Tracheal stenosis after percutaneous dilational tracheotomy

Sande Bartels, John C. Mayberry, Robert K. Goldman, Judah A. Askew, Mark K. Wax

Research output: Contribution to journalArticlepeer-review

11 Scopus citations


OBJECTIVE: In many critical care units percutaneous dilational tracheotomy (PDT) has become an alternative to open tracheotomy. Although significant tracheal stenosis after PDT has been reported, the exact incidence is unknown. We report our findings on endoscopic laryngotracheoscopy for a group of patients who had undergone PDT more than 6 months before their examination. STUDY DESIGN AND SETTING: We did a retrospective review of 108 trauma patients who underwent PDT at least 6 months before enrollment in the study. Twenty-eight patients were either deceased or ineligible. Participation requests were mailed to the last recorded address of 80 patients. Thirty-four of those patients were contacted by phone, and 14 indicated their willingness to participate. Only 10 patients were able to make it to the clinic for examination. After transorally anesthetizing the hypopharynx and larynx with 4% lidocaine, each patient underwent flexible laryngotracheoscopy. Findings were categorized as normal or tracheal stenosis (<25%, 25% to 50%, or >50%). RESULTS: The tracheotomy site was virtually undetectable in 5 patients. In 4 patients, a scar was visible at the tracheotomy site, but there was no decrease in cross-sectional area. In 1 patient there was a 25% to 50% stenosis. All patients were completely asymptomatic with regard to airway and voice quality. CONCLUSION: One out of 10 patients in our series had a significant but asymptomatic stenosis after PDT. The risk of tracheal stenosis in PDT appears to be the same as that of open tracheotomy.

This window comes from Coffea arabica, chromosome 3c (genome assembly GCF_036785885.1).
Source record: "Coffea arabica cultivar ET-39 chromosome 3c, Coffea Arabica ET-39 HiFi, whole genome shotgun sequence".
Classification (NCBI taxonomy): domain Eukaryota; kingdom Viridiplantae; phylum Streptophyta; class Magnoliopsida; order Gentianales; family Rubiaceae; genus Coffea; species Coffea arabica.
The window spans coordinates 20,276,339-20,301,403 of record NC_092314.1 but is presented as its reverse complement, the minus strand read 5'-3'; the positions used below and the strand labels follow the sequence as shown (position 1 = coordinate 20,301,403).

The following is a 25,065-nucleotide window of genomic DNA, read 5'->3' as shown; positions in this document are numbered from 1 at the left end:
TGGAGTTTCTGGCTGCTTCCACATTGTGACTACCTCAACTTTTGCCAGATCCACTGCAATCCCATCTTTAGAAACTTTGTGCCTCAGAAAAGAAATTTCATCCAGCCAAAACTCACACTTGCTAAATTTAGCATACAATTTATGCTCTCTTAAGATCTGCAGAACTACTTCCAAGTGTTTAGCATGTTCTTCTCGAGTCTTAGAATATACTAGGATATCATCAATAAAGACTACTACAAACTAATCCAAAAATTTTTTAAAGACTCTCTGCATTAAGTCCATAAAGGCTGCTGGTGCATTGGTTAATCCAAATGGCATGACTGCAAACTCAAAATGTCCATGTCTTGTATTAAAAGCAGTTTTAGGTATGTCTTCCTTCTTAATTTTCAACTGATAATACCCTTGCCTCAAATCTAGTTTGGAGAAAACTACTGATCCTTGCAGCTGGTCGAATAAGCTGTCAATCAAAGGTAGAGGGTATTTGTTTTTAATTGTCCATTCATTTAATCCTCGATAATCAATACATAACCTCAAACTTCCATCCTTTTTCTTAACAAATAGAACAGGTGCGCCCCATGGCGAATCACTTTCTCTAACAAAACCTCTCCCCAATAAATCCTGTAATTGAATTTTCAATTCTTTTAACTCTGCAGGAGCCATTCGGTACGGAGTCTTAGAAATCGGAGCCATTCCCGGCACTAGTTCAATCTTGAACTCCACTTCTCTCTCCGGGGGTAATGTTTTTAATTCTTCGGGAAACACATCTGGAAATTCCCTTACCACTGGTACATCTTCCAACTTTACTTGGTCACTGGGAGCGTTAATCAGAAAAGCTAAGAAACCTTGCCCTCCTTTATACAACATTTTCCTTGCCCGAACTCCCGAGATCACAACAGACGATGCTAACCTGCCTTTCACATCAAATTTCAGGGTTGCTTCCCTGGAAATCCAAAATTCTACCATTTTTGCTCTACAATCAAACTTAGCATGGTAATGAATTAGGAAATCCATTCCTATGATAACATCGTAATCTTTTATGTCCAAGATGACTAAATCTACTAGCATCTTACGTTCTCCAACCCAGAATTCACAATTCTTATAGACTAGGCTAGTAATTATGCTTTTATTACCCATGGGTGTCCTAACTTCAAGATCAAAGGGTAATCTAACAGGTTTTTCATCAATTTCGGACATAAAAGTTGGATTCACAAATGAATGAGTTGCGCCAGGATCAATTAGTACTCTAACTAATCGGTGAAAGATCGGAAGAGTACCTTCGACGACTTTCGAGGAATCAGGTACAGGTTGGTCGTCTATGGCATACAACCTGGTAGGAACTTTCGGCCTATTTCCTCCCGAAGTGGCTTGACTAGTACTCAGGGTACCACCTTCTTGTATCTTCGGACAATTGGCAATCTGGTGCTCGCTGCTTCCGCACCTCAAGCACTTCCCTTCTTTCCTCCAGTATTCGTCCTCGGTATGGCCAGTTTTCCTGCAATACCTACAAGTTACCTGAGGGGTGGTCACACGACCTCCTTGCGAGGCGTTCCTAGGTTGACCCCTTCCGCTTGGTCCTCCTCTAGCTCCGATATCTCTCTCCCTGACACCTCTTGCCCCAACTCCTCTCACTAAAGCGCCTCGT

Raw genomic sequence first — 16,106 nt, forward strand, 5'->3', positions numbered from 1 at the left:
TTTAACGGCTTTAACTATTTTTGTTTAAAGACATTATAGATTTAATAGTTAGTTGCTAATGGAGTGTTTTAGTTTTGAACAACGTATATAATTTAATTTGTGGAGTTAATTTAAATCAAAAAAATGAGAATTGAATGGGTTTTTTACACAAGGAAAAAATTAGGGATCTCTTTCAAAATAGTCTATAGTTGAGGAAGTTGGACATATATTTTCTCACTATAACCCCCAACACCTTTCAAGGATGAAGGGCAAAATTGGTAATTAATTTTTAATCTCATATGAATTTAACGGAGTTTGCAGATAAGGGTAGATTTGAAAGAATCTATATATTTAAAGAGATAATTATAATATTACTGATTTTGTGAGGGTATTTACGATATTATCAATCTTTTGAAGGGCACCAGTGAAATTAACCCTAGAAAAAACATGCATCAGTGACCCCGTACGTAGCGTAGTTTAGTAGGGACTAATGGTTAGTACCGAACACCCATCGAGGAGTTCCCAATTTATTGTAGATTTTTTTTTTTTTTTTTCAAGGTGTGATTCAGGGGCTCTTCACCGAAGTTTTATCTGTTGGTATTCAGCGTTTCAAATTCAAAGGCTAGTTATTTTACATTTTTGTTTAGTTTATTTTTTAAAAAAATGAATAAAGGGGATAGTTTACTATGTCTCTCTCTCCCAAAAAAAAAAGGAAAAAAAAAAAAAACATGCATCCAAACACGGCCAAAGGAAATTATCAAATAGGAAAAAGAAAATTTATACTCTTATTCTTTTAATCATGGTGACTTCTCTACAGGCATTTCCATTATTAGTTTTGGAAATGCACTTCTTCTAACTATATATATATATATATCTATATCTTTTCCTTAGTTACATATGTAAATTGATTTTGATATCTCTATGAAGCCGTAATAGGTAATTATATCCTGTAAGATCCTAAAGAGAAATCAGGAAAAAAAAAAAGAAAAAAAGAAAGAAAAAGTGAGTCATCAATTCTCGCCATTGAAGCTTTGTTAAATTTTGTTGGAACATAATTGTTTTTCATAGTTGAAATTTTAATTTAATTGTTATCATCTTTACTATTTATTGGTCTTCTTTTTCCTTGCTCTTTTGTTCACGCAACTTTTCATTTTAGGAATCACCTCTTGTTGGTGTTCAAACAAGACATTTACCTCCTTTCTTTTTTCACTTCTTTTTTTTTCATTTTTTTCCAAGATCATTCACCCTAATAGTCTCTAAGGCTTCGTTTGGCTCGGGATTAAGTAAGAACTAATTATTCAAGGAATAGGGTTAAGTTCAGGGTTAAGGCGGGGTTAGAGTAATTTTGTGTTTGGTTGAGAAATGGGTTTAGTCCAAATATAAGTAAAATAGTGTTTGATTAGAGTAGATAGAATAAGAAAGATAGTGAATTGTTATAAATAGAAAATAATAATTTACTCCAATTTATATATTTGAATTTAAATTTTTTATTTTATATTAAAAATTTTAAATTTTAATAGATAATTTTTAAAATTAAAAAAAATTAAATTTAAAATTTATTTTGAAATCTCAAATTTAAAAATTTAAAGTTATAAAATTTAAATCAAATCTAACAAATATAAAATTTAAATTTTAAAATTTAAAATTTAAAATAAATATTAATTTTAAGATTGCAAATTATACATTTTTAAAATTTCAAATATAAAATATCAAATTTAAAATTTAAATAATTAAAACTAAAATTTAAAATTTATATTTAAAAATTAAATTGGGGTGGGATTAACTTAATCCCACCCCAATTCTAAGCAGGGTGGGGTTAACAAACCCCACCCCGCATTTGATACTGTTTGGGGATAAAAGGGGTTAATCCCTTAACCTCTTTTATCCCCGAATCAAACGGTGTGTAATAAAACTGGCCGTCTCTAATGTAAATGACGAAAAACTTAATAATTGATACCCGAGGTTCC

Original languageEnglish (US)
Pages (from-to)58-62
Number of pages5
JournalOtolaryngology - Head and Neck Surgery
Issue number1
StatePublished - Jan 2002

ASJC Scopus subject areas

  • Surgery
  • Otorhinolaryngology


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